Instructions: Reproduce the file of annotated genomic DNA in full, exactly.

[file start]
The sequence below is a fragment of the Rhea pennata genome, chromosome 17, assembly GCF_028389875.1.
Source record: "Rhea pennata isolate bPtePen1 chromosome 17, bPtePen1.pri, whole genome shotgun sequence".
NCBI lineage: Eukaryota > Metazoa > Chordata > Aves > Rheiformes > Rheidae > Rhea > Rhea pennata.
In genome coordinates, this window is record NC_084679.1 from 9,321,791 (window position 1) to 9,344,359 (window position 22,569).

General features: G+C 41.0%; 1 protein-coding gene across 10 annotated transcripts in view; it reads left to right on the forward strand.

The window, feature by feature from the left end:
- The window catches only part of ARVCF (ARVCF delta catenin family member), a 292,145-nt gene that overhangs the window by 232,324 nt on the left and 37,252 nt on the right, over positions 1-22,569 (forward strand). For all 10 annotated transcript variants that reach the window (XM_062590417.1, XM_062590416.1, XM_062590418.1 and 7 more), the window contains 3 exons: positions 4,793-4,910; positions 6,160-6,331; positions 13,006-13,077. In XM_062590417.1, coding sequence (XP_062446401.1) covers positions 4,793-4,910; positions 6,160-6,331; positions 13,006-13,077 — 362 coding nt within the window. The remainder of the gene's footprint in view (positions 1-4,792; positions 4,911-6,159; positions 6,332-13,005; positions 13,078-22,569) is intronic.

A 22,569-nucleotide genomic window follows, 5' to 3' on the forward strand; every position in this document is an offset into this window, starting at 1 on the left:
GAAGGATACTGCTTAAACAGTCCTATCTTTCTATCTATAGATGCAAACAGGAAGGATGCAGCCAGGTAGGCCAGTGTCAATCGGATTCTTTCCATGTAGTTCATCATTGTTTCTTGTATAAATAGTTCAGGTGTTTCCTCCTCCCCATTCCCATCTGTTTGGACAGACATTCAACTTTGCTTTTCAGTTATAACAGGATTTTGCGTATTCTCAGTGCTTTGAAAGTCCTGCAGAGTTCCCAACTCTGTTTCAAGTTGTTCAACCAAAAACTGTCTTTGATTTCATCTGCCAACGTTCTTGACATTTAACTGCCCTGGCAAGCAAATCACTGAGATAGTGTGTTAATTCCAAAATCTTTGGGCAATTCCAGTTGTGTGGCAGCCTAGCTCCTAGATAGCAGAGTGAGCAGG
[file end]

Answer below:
The sequence below is a fragment of the Rhea pennata genome, chromosome 17, assembly GCF_028389875.1.
Source record: "Rhea pennata isolate bPtePen1 chromosome 17, bPtePen1.pri, whole genome shotgun sequence".
NCBI lineage: Eukaryota > Metazoa > Chordata > Aves > Rheiformes > Rheidae > Rhea > Rhea pennata.
In genome coordinates, this window is record NC_084679.1 from 9,321,791 (window position 1) to 9,344,359 (window position 22,569).

General features: G+C 41.0%; 1 protein-coding gene across 10 annotated transcripts in view; it reads left to right on the forward strand.

The window, feature by feature from the left end:
- The window catches only part of ARVCF (ARVCF delta catenin family member), a 292,145-nt gene that overhangs the window by 232,324 nt on the left and 37,252 nt on the right, over positions 1-22,569 (forward strand). For all 10 annotated transcript variants that reach the window (XM_062590417.1, XM_062590416.1, XM_062590418.1 and 7 more), the window contains 3 exons: positions 4,793-4,910; positions 6,160-6,331; positions 13,006-13,077. In XM_062590417.1, coding sequence (XP_062446401.1) covers positions 4,793-4,910; positions 6,160-6,331; positions 13,006-13,077 — 362 coding nt within the window. The remainder of the gene's footprint in view (positions 1-4,792; positions 4,911-6,159; positions 6,332-13,005; positions 13,078-22,569) is intronic.

A 22,569-nucleotide genomic window follows, 5' to 3' on the forward strand; every position in this document is an offset into this window, starting at 1 on the left:
GAAGGATACTGCTTAAACAGTCCTATCTTTCTATCTATAGATGCAAACAGGAAGGATGCAGCCAGGTAGGCCAGTGTCAATCGGATTCTTTCCATGTAGTTCATCATTGTTTCTTGTATAAATAGTTCAGGTGTTTCCTCCTCCCCATTCCCATCTGTTTGGACAGACATTCAACTTTGCTTTTCAGTTATAACAGGATTTTGCGTATTCTCAGTGCTTTGAAAGTCCTGCAGAGTTCCCAACTCTGTTTCAAGTTGTTCAACCAAAAACTGTCTTTGATTTCATCTGCCAACGTTCTTGACATTTAACTGCCCTGGCAAGCAAATCACTGAGATAGTGTGTTAATTCCAAAATCTTTGGGCAATTCCAGTTGTGTGGCAGCCTAGCTCCTAGATAGCAGAGTGAGCAGG